The footage shows the 3m saltie watching the anglers as it lurked in the shallows about 50m from the shore, before eerily darting through the water at speed towards them.

But the croc was not after the burly blokes - it was more interested in the 1m-long whaler shark flipping around on the sand that they had just netted.

Watch the full and unedited croc eats shark video here.

Pictures: What crocs like to eat

The capture of nature at its best was made by Territory Buffalo Safaris owners Brenton and Anne Hurt.

The Darwin-based tour operators had taken a group of American tourists out to the Cobourg Peninsula, about 270km northeast of Darwin, and were throwing in a line off the coast when they noticed the croc watching the action.

Mrs Hurt said the croc moved through the water "pretty quickly".

"It headed straight in for them so they legged it up the beach," she said.

In a panic, the man behind the camera, who was sitting safely atop a cliff face and keeping an eye out on the croc, can be heard on the video yelling, "Guys, get out ... get out!" when he saw the beast honing in on the anglers.

He then firmly told them to get up on the escarpment.

"He can have the fish," he said.

Mrs Hurt said the crocodile was obviously lured in by the shark splashing in the water.

"We were all surprised that it came in with three big men there," she said.

The footage, taken in May, then showed the reptile crawl on to the beach and after taking one snap at the shark and missing, it quickly clamped its jaws over the fish's tail and, looking quite pleased with itself, as it dragged its catch back into the ocean.

The croc showed up on the beach about 100m away with the fish still squirming in its mouth.

Mrs Hurt said they had been conducting hunting tours at the Cobourg Peninsula for about 15 years and that the crocodile population in the area had sky-rocketed.

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Great White Eaten by Bigger Great White

The great white was savaged after it got snared on a drum line - a baited hook attached to a buoy - near North Stradbroke Island, east of Brisbane.
The wounded creature was still alive when a crew hauled it onto a boat, close to Deadman's Beach.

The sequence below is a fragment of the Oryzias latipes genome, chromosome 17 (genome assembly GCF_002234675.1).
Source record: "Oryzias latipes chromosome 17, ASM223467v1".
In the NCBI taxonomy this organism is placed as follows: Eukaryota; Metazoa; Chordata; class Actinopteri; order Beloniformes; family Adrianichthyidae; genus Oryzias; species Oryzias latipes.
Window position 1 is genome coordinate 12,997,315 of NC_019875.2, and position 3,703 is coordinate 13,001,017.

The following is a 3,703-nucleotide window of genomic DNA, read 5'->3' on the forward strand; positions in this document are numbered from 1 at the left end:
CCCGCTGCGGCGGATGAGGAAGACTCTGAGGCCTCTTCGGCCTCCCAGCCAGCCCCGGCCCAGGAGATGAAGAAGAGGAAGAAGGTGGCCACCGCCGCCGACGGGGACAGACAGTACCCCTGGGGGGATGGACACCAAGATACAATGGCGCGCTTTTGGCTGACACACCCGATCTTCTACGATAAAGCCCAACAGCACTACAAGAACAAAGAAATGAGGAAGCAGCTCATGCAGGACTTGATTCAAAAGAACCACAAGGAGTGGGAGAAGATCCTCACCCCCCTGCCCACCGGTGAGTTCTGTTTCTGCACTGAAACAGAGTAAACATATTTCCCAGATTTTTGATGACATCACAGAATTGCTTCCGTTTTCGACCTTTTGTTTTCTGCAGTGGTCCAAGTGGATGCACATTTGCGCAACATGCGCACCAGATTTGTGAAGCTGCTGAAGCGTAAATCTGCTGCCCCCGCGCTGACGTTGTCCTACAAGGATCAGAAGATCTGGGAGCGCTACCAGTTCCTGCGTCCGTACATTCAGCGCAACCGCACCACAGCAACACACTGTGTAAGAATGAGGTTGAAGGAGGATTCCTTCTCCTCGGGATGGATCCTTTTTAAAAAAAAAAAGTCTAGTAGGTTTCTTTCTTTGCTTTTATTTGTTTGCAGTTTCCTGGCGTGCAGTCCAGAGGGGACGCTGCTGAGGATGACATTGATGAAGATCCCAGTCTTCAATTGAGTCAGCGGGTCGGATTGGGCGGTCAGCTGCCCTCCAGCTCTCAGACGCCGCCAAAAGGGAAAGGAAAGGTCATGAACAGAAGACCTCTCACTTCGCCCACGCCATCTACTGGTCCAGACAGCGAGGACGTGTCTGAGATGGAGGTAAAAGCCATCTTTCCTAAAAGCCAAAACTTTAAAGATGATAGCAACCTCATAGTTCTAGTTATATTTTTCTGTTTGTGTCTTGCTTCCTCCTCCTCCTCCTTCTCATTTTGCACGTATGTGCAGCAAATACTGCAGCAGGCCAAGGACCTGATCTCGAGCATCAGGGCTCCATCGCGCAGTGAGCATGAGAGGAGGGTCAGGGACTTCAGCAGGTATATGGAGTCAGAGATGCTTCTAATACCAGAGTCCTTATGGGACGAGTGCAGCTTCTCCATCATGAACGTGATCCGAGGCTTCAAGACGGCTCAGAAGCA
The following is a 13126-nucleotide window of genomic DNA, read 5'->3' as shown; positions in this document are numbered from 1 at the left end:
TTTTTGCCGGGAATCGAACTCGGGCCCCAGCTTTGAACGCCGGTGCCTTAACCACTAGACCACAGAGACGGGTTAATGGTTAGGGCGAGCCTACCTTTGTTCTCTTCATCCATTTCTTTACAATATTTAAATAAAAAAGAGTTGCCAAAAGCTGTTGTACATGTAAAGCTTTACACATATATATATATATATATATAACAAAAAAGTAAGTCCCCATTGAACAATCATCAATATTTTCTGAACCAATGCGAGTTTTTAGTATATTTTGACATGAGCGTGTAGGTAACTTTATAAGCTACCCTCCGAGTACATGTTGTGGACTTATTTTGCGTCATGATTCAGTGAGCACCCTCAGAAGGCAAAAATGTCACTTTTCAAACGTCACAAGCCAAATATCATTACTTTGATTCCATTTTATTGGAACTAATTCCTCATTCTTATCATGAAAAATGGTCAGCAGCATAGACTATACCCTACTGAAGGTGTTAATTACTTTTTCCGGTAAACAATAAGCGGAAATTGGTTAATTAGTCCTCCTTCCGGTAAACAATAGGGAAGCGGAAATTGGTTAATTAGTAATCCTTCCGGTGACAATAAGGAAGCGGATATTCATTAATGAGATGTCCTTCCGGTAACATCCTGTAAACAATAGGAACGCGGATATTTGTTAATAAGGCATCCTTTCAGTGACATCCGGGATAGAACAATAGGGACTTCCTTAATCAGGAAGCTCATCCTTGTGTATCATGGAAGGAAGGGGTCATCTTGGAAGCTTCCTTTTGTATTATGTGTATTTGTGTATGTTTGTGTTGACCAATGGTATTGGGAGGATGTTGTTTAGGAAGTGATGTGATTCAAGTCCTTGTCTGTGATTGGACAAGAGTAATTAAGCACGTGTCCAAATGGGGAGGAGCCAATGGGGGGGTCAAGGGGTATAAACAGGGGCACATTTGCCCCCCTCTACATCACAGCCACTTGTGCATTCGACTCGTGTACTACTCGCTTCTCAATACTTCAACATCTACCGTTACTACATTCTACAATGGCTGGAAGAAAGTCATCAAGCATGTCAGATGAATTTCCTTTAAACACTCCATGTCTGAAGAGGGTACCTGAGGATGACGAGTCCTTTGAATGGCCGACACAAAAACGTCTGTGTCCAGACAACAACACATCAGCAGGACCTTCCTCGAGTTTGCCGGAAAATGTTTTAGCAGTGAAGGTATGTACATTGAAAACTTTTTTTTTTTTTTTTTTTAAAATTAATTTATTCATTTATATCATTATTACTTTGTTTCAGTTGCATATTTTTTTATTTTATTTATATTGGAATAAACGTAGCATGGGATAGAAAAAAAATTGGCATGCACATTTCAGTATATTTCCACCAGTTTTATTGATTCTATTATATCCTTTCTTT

"It certainly opened up my eyes. I mean the shark that was caught is a substantial shark in itself," Queensland Fisheries' Jeff Krause told Australia's Daily Telegraph.
Swimmers have been warned to stay out of the water near the island.
The attack also worried many at a nearby tourist Mecca - Surfers Paradise, south of Brisbane.

Surfer Ashton Smith, 19, of the Gold Coast, told the Courier Mail: "I've heard about the big one lurking. Every surfer is always cautious over here."
Drum lines and shark nets are used to defend swimmers from sea predators, but they have been criticised for occasionally trapping migrating whales.
Fisheries minister Tim Mulherin told the Mail that the capture of the bitten shark - and the indication of a larger one feeding in the area - bolstered the decision to keep defences in place.
He added there were no special plans to hunt the attacking shark but contractors had reset the drum lines.




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Places to go for fly-fishing heaven

A couple of my mates and the father in law disclose their favorite fly fishing locations in the Seattle Times. Click read more to see the whole article

Keith Robbins, owner of A Spot Tail Salmon Guide in Seattle and a fly-fishing expert has a list that would make any fly-angler salivate with envy.

Here are Robbins' picks: Seattle (Puget Sound); Florida Keys, Fla. (Long Key); Alder, Mont. (Ruby, Beaverhead and Big Hole Rivers); Glide, Oregon (Umpqua River); Ellensburg, Wash. (Yakima River); Forks, Wash. (Hoh River); Vancouver Island, B.C. (Wakeman River); Cordova, Alaska (Anderson Island); Biloxi, Miss. (Chandeleur Islands); Vancouver Island, B.C. (Tofino).

R. Peter Van Gytenbeek, the president of the Federation of Fly Fishers and former publisher of Fly Fishing in Saltwaters Magazine has spent a lifetime in preserving wild trout and their habitat.

Here are Van Gytenbeek's picks: Kodiak Island, Alaska (Karluk River); Long Island, N.Y. (Montauk Point); Ennis, Mont. (Madison River); Boca Grande, Fla. (Charlotte Harbor); Green River, Wyo. (Green River below Flaming Gorge Reservoir); Erie, Pa. to Buffalo, N.Y. (Lake Erie, south side small streams); Lewiston, Idaho (Lower Snake River); Medford, Ore. (Rogue River); Grayling, Mich. (AuSable River, birthplace of Trout Unlimited); Islamorada, Fla. (Florida Keys).


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Stealing a blackhole for your cash

GUILFORD, Conn. - A police pursuit on Interstate 95 ended in Guilford when a $175,000 power boat flew off a trailer and bounced onto the highway, causing a traffic backup for several hours.

Police say they arrested 38-year-old  for allegedly stealing the boat from an boat dealer Wednesday and leading officers on a high-speed chase. No one was injured.

Authorities say Holland hooked up the boat's trailer to his pickup truck and drove off shortly before 2 p.m. Police say they had called off the high-speed pursuit and were following at a distance when the boat flew off the trailer when Holland intentionally swerved his truck.

Holland was detained in lieu of $100,000 bail. He could not be reached Thursday, and it isn't clear if he has a lawyer.